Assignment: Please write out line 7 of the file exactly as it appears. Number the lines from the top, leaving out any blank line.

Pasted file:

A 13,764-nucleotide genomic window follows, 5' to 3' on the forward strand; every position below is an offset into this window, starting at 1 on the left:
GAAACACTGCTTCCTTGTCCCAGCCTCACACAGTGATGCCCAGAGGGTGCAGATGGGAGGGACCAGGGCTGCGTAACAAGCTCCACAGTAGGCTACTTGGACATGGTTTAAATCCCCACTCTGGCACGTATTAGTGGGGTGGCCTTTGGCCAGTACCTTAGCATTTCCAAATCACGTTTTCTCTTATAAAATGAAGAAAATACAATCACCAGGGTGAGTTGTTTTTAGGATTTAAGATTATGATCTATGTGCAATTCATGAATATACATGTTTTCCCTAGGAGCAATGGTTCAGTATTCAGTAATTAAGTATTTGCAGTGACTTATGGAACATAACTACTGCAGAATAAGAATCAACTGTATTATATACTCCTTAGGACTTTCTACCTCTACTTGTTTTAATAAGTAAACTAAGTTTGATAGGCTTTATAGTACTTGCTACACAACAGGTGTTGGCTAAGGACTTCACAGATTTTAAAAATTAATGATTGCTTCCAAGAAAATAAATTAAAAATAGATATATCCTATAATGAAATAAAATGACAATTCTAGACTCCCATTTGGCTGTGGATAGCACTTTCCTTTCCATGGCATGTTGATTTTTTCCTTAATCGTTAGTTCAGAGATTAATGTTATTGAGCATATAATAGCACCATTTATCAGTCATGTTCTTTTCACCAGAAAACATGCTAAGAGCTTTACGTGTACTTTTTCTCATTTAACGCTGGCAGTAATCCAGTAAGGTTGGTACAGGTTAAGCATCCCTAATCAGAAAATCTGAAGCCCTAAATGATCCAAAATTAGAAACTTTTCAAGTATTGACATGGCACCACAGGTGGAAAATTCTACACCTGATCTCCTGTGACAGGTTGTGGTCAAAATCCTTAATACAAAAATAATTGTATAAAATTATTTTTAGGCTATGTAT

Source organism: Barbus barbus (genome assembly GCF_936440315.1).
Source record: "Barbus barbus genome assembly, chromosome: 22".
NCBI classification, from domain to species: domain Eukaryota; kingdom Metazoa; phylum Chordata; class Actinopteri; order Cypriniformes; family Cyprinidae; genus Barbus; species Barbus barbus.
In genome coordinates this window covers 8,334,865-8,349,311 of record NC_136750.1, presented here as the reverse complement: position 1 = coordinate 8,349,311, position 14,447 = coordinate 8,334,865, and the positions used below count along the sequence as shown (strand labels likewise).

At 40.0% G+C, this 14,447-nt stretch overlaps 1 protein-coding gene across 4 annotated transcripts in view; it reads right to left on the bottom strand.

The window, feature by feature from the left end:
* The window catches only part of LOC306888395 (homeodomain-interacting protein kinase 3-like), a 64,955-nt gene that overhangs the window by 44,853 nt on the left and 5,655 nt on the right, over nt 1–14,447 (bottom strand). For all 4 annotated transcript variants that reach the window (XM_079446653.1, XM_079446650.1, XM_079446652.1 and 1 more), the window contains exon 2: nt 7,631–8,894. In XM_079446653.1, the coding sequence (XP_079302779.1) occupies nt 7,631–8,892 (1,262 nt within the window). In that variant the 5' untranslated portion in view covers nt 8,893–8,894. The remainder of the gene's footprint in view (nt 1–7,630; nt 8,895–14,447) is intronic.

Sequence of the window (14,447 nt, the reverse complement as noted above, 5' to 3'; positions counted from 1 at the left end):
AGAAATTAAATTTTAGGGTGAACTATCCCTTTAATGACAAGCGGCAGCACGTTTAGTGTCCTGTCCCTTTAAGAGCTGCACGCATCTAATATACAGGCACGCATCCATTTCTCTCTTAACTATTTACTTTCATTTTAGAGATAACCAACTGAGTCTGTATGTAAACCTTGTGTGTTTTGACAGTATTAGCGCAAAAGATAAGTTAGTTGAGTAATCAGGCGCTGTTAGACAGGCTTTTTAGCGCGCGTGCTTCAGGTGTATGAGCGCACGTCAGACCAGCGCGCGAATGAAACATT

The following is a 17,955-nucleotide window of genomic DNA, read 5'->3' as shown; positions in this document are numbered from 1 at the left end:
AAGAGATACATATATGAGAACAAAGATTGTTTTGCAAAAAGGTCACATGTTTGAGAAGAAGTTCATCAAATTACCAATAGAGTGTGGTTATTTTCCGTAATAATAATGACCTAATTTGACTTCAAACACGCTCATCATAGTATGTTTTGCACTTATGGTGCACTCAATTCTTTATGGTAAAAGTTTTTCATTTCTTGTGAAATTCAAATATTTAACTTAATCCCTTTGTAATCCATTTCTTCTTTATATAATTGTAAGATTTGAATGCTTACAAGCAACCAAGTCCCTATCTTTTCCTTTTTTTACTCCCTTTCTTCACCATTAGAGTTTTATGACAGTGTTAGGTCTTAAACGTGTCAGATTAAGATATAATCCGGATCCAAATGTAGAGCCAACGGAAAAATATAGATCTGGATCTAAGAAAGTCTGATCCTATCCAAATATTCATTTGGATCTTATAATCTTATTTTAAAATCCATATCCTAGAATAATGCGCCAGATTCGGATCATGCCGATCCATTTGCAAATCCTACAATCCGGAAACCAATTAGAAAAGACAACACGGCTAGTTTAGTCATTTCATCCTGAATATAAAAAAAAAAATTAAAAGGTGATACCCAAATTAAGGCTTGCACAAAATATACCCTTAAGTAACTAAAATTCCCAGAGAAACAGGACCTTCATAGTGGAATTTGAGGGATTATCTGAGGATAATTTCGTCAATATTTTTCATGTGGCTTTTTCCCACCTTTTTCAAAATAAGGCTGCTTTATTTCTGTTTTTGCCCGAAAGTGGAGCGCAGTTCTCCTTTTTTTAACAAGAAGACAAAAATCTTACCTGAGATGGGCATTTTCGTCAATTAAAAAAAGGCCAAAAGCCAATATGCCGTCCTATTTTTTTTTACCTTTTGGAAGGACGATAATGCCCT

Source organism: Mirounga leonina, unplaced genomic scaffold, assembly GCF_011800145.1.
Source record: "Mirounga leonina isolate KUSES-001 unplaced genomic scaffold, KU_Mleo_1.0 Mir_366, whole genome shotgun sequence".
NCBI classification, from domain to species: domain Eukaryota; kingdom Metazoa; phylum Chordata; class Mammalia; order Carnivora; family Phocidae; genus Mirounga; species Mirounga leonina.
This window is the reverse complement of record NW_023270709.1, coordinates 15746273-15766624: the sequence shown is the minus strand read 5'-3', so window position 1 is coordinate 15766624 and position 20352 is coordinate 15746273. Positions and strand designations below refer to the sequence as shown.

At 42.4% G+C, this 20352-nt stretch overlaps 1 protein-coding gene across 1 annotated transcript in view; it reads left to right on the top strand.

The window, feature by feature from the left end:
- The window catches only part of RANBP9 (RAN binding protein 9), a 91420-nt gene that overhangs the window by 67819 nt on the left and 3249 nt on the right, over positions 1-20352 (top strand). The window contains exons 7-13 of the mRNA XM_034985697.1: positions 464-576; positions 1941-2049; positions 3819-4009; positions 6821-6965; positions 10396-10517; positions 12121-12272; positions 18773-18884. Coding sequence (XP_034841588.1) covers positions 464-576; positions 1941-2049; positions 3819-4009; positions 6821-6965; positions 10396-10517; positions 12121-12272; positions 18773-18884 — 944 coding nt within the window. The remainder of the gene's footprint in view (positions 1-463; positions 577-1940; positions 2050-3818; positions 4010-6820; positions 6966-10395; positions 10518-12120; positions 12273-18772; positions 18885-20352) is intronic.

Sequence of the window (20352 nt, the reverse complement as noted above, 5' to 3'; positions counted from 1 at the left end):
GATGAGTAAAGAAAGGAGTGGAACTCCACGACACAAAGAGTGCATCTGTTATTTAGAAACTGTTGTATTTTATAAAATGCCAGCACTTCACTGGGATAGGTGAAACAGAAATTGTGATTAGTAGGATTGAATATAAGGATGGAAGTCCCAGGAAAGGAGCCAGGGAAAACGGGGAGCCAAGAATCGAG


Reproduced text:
At 40.0% G+C, this 14,447-nt stretch overlaps 1 protein-coding gene across 4 annotated transcripts in view; it reads right to left on the bottom strand.